Lack of female coaches ‘a massive issue’ – Emma Hayes

47

Chelsea’s departing manager, Emma Hayes, highlights the significant concern of the scarcity of female coaches within English football, emphasizing the need for the sport to devise more innovative solutions to tackle this issue.

According to her, they ought to include “minimum standards” for professional teams regarding the employment of female coaches as well as increased assistance to enable women to pay for their education.

“We’ve got a lot of work to do to close that gap,” Hayes said.

The 47-year-old, who guided the winners to their fourth straight Women’s Super League (WSL) championship last season, will take over as manager of the USA women’s national team come summertime.

Only 21 women in England hold a Uefa Pro License, and Hayes is one of only three female managers in the WSL.

“We have to recognise that the opportunities are few and far between. We need to think of different ways to educate women from a younger age,” she told BBC Sport.

In a wide-ranging interview, Hayes also said:

  • It would be “incredible” if Chelsea could win a fifth straight title – or the Champions League for the first time – in her 12th and final season in charge.
  • That she owes it “to Chelsea and the players to give them absolutely everything” before taking charge of the US team.
  • She will “pinch myself a few times” when she starts her new job at the Paris Olympics this summer “because it’s the stuff that dreams are made of”.
  • The women’s game “is at the very beginning of becoming a humongous sport”.

‘Vital need for significant improvement’

Even though the number of girls and women playing football in England has increased dramatically in recent years, there are still not many female coaches at the top of the sport, and no female first-team coach has been appointed permanently in the men’s professional game.

Along with Hayes, the only other female head coaches in the WSL are Carla Ward of Aston Villa, Rehanne Skinner of West Ham, and Lauren Smith of Bristol City, following Brighton’s dismissal of Melissa Phillips last week. Six female bosses compete in the Women’s Championship division.

“We have to look at the cost of it as a starting point” said Hayes, who is an ambassador for Fun Football – a programme aiming to tackle under-representation in the sport, including the training of female coaches.

“It’s about £10,000 to do a Pro Licence. And the wages in the women’s game are insignificant compared to the men’s game.

“We have to think about educating players much earlier on in their careers, maybe even during international breaks where there’s more downtime… and most importantly, support so that they can go through the coach education.

We have to commit more money to coaches, not just in the women’s game, but women coaches in general.”

Despite the rise of role models like Hayes and England coach Sarina Wiegman, the League Managers’ Association (LMA) told BBC Sport that there was currently a “vital need for significant improvement” in the number of trained women managers.

It stated that once an independent organization known as “NewCo” assumes control of the top two divisions in the women’s professional club game this year, “significant consideration” should be given to making the employment of a qualified female head or assistant coach an obligatory condition. According to the LMA, “the lawfulness” of such an action “can be implemented provided certain conditions are met.”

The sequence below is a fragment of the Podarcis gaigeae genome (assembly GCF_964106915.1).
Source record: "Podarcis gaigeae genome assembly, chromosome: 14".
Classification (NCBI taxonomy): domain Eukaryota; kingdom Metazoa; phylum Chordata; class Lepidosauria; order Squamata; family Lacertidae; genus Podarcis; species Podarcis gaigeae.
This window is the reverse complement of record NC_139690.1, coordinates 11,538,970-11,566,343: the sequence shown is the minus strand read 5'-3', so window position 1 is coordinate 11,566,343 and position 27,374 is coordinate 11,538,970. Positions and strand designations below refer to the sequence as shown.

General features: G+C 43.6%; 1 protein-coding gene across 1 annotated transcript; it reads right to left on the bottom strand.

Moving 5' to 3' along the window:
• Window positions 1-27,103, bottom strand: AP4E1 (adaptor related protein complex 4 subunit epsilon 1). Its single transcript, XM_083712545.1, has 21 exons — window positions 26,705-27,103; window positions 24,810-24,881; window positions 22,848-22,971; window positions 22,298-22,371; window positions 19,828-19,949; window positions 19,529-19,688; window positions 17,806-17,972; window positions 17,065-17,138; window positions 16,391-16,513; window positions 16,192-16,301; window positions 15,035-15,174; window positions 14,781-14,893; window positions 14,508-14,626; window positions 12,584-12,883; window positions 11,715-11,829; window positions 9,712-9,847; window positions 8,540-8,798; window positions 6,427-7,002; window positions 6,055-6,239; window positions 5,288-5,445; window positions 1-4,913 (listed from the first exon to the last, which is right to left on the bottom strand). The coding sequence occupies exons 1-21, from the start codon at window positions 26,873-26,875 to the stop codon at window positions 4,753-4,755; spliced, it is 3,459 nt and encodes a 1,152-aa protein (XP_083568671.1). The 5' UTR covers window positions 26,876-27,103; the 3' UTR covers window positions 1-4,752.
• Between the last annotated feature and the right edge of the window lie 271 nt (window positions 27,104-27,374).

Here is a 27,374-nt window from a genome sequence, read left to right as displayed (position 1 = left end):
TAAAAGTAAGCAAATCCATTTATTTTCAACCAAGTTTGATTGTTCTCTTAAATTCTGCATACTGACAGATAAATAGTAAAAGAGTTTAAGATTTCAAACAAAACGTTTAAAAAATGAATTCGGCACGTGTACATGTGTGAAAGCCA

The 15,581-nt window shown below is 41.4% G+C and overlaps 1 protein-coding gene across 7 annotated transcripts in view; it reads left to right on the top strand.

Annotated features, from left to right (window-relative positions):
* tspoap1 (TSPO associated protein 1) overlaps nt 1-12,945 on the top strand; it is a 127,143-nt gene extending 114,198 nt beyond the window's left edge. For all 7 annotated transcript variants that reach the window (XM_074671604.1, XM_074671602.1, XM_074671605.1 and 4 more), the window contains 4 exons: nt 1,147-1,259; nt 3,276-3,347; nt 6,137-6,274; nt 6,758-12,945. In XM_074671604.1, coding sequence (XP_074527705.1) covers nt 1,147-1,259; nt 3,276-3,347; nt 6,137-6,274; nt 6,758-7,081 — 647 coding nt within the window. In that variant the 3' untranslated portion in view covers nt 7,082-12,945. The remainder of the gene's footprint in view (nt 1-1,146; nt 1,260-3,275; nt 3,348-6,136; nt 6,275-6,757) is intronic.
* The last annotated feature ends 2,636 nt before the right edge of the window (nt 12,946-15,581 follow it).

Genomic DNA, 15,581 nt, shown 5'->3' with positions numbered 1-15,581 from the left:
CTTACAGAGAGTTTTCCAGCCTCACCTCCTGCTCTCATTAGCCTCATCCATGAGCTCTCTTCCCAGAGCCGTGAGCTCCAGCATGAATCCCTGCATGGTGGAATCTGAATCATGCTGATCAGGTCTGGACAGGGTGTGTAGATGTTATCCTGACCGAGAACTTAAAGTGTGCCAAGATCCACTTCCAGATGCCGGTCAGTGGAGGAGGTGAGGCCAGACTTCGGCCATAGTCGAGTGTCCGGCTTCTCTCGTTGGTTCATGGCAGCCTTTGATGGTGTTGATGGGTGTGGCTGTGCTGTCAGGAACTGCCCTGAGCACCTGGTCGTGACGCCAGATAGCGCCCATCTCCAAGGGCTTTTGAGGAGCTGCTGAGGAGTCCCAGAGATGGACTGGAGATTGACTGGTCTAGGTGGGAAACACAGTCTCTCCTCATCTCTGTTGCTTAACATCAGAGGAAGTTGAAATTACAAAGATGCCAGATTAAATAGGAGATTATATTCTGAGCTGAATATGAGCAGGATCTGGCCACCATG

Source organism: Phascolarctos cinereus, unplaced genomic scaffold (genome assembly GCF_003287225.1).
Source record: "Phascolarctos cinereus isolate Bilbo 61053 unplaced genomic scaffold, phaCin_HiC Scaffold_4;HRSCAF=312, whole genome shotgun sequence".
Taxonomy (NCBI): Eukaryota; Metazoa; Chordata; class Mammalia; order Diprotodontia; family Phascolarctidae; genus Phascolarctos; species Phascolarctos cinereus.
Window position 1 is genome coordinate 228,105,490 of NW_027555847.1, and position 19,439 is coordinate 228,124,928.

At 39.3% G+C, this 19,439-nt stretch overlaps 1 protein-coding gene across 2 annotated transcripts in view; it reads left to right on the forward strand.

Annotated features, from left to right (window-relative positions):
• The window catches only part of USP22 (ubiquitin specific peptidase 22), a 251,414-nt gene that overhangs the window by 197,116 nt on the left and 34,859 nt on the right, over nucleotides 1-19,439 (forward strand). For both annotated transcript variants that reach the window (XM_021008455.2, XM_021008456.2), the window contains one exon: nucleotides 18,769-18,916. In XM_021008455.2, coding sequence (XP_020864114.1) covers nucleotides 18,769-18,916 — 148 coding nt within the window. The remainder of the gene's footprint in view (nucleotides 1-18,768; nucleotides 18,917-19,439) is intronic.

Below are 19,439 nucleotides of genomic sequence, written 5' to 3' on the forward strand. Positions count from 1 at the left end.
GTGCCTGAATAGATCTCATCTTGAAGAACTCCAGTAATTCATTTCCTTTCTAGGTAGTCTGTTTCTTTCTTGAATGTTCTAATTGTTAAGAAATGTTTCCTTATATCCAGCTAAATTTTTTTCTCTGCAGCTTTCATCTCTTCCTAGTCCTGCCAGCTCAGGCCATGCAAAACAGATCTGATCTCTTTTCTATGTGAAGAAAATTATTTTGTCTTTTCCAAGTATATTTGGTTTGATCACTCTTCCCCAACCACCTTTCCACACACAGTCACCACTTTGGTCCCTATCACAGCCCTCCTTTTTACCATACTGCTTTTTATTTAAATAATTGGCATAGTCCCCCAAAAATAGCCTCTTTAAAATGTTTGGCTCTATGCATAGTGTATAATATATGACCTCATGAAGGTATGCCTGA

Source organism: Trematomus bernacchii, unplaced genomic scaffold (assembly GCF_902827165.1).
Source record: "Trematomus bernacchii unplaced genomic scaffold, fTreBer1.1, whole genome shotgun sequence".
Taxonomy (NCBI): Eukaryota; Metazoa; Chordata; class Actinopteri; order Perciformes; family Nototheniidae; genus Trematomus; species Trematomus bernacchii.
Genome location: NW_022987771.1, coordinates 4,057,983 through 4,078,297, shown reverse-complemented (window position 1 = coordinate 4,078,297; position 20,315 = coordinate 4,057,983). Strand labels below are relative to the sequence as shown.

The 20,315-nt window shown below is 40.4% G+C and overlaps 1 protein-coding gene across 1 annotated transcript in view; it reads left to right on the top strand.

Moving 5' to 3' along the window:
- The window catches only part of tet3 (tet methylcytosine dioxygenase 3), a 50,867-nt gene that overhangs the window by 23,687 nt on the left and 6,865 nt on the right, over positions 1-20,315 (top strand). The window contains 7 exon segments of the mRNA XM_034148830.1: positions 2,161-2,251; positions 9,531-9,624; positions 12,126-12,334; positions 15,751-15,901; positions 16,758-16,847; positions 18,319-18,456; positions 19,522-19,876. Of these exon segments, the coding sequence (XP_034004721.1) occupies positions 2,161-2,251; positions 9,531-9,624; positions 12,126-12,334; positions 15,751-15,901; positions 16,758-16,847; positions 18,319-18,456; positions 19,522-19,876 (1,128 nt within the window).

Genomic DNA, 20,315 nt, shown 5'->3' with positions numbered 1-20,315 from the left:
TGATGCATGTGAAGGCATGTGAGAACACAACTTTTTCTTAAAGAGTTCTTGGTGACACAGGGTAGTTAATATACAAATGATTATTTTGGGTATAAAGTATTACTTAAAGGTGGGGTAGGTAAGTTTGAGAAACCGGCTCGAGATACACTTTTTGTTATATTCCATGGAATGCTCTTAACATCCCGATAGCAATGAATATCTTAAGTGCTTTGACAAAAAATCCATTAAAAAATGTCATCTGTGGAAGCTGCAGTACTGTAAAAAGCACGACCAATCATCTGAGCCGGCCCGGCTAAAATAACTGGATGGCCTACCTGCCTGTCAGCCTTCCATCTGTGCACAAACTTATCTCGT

When asked if the time had come for such a move, Hayes said: “I think so… it’s about creating minimum standards so that the accessibility for women to come into the game is thought about differently… getting clubs to be in position so that they have minimum standards in place to hire women into the game, be it assistant or head coach level. But doing that is a challenge.”

When asked if she would prefer her replacement at Chelsea to be a woman, Hayes replied: “It’s about the club and what their needs are. It’s probably best that I stay out of that and just support that person.”

As part of its strategy for the women’s game, the FA states it has committed to grassroots coach development and reports an 83% increase in the number of female coaches with Level 1 credentials and higher over the previous two years.

‘The stuff that dreams are made of’

Under Hayes, Chelsea have won six WSL titles, five FA Cups and two League Cups since 2015. They are top of the WSL and have reached the knockout stages of the Champions League, and the manager says winning either would be “incredible”.

“To keep winning, like we have done for so many years, will be a challenge in itself” she said. “But to do it knowing that there’s change coming at the end of the year, will be a real credit and a testament to the players to be able to stay focused.”

Hayes will become the best-paid female manager in the world and one of the highest-profile figures in US sport when she joins the four-time world champions in the summer, but says she has not “thought about anything beyond this season because I simply don’t have the time”.

“Of course, I’ll be excited. To be able to return to a country that I grew up coaching in, and now get the opportunity to lead that nation. It’ll be a massively proud moment for me and my family. Come the summer, I’m sure I’ll pinch myself a few times because it’s the stuff that dreams are made of.”

When asked what the biggest changes had been during her tenure at Chelsea, Hayes said: “We’re so much more front and centre, [from] being able to access a game on TV, to the growing numbers attending games.

“On a commercial level, the tipping point for that transition was the 2022 Euros. I’m almost certain that within the next 12 months, some clubs in England will break even and even make profit. That was unthinkable 11 years ago.”